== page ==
Story continues below advertisement

“Home prices have doubled in the last 10 years and the real estate commission has remained the same, and yet the service they provide customers has not changed at all. There is clearly an opportunity to deliver dramatically more value for the price they are paying,” Mr. Ruparell said.

All real estate players have benefited from the pandemic’s real estate boom. Low interest rates and demand for more room has driven the typical home price in the country up nearly 30 per cent, according to the Canadian Real Estate Association.

In the Toronto region, the typical home price is now more than $1-million. Smaller Ontario cities such as Guelph and Hamilton are no longer considered affordable with houses selling close to $800,000.

Mr. Ruparell said Properly is doubling its customers in the Toronto region every few months. Eventually, Properly expects to earn revenue from other financial services.

Mr. Ruparell would not say whether his company was profitable or provide a timeline of when he expected to be profitable. He said he hopes to one day take Properly public on the Toronto Stock Exchange.

Your time is valuable. Have the Top Business Headlines newsletter conveniently delivered to your inbox in the morning or evening. Sign up today.

Your Globe

Build your personal news feed

  1. Follow topics and authors relevant to your reading interests.
  2. Check your Following feed daily, and never miss an article. Access your Following feed from your account menu at the top right corner of every page.

Follow the author of this article:

Follow topics related to this article:

View more suggestions in Following Read more about following topics and authors
Report an error Editorial code of conduct
Due to technical reasons, we have temporarily removed commenting from our articles. We hope to have this fixed soon. Thank you for your patience. If you are looking to give feedback on our new site, please send it along to feedback@globeandmail.com. If you want to write a letter to the editor, please forward to letters@globeandmail.com.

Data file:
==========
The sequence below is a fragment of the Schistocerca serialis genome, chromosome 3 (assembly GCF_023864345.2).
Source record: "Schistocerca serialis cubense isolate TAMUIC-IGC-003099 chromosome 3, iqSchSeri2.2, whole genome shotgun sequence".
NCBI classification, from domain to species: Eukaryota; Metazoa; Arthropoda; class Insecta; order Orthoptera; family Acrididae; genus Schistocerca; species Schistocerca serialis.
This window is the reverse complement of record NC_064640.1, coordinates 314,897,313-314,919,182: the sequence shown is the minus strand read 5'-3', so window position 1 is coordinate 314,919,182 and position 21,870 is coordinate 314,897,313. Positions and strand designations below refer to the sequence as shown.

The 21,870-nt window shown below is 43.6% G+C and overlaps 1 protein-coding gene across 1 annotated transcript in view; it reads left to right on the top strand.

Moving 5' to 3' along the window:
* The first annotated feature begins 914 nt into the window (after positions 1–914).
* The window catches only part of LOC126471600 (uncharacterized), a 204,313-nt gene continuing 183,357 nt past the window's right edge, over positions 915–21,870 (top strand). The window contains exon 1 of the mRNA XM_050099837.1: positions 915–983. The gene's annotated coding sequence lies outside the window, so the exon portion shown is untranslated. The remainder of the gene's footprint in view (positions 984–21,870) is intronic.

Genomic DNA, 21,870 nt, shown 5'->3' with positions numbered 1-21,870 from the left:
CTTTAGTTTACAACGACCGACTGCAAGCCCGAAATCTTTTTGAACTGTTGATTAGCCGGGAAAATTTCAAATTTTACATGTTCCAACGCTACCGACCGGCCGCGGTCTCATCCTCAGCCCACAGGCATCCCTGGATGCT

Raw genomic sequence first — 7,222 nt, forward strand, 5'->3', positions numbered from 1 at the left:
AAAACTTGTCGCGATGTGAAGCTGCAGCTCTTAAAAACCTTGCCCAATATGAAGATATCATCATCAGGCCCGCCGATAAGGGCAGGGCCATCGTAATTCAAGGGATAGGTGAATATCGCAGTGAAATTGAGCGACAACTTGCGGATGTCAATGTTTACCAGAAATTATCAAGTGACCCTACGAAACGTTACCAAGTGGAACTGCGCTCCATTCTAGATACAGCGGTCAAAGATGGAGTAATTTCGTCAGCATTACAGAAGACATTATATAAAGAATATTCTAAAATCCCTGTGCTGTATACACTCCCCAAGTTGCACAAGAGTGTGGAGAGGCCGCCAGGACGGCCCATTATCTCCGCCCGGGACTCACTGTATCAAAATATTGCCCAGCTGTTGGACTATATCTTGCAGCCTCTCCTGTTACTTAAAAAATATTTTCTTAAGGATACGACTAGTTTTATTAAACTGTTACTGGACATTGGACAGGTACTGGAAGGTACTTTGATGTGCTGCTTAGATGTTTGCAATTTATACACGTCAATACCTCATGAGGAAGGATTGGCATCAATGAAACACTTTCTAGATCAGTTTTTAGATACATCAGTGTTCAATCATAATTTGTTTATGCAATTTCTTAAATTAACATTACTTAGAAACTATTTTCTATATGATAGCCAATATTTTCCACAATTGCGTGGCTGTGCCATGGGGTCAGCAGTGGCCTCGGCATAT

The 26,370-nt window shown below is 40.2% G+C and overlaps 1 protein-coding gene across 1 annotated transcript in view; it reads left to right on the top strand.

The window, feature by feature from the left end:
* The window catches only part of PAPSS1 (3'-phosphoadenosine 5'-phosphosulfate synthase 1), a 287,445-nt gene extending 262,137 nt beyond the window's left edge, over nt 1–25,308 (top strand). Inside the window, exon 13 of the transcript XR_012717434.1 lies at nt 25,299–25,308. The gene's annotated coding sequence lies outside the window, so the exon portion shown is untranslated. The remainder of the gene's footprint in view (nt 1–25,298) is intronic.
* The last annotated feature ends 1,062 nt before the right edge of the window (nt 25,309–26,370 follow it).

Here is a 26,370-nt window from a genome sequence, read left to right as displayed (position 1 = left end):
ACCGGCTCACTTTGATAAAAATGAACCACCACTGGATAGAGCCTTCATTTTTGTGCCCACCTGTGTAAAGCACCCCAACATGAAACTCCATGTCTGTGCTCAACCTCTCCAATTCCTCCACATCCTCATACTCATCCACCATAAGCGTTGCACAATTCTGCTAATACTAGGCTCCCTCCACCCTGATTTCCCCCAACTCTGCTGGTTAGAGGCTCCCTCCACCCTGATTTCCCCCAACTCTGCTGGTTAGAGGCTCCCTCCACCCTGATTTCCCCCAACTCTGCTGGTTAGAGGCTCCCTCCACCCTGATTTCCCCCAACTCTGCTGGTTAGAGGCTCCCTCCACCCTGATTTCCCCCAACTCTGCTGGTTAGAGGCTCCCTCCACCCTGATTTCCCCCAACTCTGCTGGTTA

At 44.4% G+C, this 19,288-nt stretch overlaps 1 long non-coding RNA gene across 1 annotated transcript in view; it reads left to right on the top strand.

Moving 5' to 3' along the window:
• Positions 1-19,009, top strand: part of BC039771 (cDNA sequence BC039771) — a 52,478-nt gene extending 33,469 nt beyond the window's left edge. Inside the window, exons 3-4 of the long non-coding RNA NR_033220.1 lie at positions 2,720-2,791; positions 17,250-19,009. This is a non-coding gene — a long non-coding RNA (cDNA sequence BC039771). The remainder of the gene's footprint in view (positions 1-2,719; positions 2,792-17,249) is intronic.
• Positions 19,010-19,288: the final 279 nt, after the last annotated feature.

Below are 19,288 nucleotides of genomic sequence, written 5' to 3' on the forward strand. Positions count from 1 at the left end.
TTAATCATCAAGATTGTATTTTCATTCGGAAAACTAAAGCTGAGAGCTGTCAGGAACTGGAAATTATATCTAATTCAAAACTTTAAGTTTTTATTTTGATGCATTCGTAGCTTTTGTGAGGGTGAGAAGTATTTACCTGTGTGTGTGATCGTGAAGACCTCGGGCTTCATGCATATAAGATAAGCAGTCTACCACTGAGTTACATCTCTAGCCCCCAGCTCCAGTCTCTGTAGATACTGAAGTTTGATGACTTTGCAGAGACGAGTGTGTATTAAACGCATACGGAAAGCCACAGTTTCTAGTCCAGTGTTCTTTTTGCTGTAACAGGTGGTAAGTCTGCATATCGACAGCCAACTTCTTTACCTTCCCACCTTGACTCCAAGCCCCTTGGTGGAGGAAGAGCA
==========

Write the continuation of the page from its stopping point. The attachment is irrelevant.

Welcome to The Globe and Mail’s comment community. This is a space where subscribers can engage with each other and Globe staff. Non-subscribers can read and sort comments but will not be able to engage with them in any way. Click here to subscribe.

If you would like to write a letter to the editor, please forward it to letters@globeandmail.com. Readers can also interact with The Globe on Facebook and Twitter .

Welcome to The Globe and Mail’s comment community. This is a space where subscribers can engage with each other and Globe staff. Non-subscribers can read and sort comments but will not be able to engage with them in any way. Click here to subscribe.

If you would like to write a letter to the editor, please forward it to letters@globeandmail.com. Readers can also interact with The Globe on Facebook and Twitter .

Welcome to The Globe and Mail’s comment community. This is a space where subscribers can engage with each other and Globe staff.

We aim to create a safe and valuable space for discussion and debate. That means:

  • Treat others as you wish to be treated
  • Criticize ideas, not people
  • Stay on topic
  • Avoid the use of toxic and offensive language
  • Flag bad behaviour

If you do not see your comment posted immediately, it is being reviewed by the moderation team and may appear shortly, generally within an hour.

We aim to have all comments reviewed in a timely manner.

Comments that violate our community guidelines will not be posted.

UPDATED: Read our community guidelines here

Discussion loading ...

To view this site properly, enable cookies in your browser. Read our privacy policy to learn more.
How to enable cookies